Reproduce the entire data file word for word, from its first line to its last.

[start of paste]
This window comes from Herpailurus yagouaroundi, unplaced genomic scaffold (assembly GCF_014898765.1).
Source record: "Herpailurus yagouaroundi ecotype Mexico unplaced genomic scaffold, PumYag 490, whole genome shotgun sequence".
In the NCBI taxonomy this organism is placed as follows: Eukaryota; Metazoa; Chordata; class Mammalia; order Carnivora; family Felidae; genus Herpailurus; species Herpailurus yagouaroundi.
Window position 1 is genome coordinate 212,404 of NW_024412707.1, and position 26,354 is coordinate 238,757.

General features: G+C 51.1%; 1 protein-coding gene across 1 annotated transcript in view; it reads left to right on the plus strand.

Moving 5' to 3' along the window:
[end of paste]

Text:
This window comes from Herpailurus yagouaroundi, unplaced genomic scaffold (assembly GCF_014898765.1).
Source record: "Herpailurus yagouaroundi ecotype Mexico unplaced genomic scaffold, PumYag 490, whole genome shotgun sequence".
In the NCBI taxonomy this organism is placed as follows: Eukaryota; Metazoa; Chordata; class Mammalia; order Carnivora; family Felidae; genus Herpailurus; species Herpailurus yagouaroundi.
Window position 1 is genome coordinate 212,404 of NW_024412707.1, and position 26,354 is coordinate 238,757.

General features: G+C 51.1%; 1 protein-coding gene across 1 annotated transcript in view; it reads left to right on the plus strand.

Moving 5' to 3' along the window: